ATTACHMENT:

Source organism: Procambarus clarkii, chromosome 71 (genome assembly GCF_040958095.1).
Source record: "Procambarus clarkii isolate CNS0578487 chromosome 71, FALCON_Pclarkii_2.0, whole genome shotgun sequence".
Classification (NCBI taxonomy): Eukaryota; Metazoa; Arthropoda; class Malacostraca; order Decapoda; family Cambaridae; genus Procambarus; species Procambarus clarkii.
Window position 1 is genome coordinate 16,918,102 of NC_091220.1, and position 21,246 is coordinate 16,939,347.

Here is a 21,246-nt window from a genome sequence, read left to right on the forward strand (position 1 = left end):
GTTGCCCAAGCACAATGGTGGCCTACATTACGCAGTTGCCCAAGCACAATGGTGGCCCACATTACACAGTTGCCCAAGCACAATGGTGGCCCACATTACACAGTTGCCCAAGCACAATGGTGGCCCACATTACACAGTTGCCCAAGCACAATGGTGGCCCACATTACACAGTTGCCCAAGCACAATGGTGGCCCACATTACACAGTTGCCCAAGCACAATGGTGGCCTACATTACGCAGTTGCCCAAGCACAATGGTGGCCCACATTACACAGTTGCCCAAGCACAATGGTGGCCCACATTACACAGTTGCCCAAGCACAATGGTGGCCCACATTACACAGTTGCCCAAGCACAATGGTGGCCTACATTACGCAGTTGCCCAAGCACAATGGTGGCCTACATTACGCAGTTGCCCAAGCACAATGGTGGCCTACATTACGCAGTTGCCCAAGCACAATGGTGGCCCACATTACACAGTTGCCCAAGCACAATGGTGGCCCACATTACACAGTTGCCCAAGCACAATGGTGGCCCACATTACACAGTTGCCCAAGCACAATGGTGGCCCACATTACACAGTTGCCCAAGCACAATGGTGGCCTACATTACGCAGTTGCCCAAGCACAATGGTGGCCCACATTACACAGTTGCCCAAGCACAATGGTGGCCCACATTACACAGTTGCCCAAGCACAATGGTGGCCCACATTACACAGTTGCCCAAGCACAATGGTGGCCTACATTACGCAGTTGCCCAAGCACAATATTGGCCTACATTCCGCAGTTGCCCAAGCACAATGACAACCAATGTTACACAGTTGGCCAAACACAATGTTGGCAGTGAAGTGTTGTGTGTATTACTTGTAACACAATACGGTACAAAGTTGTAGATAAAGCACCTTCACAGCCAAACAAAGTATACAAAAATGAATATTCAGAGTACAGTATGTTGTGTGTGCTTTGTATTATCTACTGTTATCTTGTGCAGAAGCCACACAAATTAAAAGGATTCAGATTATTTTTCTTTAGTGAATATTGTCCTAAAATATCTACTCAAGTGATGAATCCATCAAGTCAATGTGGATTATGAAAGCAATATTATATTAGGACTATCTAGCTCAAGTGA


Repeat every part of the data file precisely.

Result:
Source organism: Procambarus clarkii, chromosome 71 (genome assembly GCF_040958095.1).
Source record: "Procambarus clarkii isolate CNS0578487 chromosome 71, FALCON_Pclarkii_2.0, whole genome shotgun sequence".
Classification (NCBI taxonomy): Eukaryota; Metazoa; Arthropoda; class Malacostraca; order Decapoda; family Cambaridae; genus Procambarus; species Procambarus clarkii.
Window position 1 is genome coordinate 16,918,102 of NC_091220.1, and position 21,246 is coordinate 16,939,347.

Here is a 21,246-nt window from a genome sequence, read left to right on the forward strand (position 1 = left end):
GTTGCCCAAGCACAATGGTGGCCTACATTACGCAGTTGCCCAAGCACAATGGTGGCCCACATTACACAGTTGCCCAAGCACAATGGTGGCCCACATTACACAGTTGCCCAAGCACAATGGTGGCCCACATTACACAGTTGCCCAAGCACAATGGTGGCCCACATTACACAGTTGCCCAAGCACAATGGTGGCCCACATTACACAGTTGCCCAAGCACAATGGTGGCCTACATTACGCAGTTGCCCAAGCACAATGGTGGCCCACATTACACAGTTGCCCAAGCACAATGGTGGCCCACATTACACAGTTGCCCAAGCACAATGGTGGCCCACATTACACAGTTGCCCAAGCACAATGGTGGCCTACATTACGCAGTTGCCCAAGCACAATGGTGGCCTACATTACGCAGTTGCCCAAGCACAATGGTGGCCTACATTACGCAGTTGCCCAAGCACAATGGTGGCCCACATTACACAGTTGCCCAAGCACAATGGTGGCCCACATTACACAGTTGCCCAAGCACAATGGTGGCCCACATTACACAGTTGCCCAAGCACAATGGTGGCCCACATTACACAGTTGCCCAAGCACAATGGTGGCCTACATTACGCAGTTGCCCAAGCACAATGGTGGCCCACATTACACAGTTGCCCAAGCACAATGGTGGCCCACATTACACAGTTGCCCAAGCACAATGGTGGCCCACATTACACAGTTGCCCAAGCACAATGGTGGCCTACATTACGCAGTTGCCCAAGCACAATATTGGCCTACATTCCGCAGTTGCCCAAGCACAATGACAACCAATGTTACACAGTTGGCCAAACACAATGTTGGCAGTGAAGTGTTGTGTGTATTACTTGTAACACAATACGGTACAAAGTTGTAGATAAAGCACCTTCACAGCCAAACAAAGTATACAAAAATGAATATTCAGAGTACAGTATGTTGTGTGTGCTTTGTATTATCTACTGTTATCTTGTGCAGAAGCCACACAAATTAAAAGGATTCAGATTATTTTTCTTTAGTGAATATTGTCCTAAAATATCTACTCAAGTGATGAATCCATCAAGTCAATGTGGATTATGAAAGCAATATTATATTAGGACTATCTAGCTCAAGTGA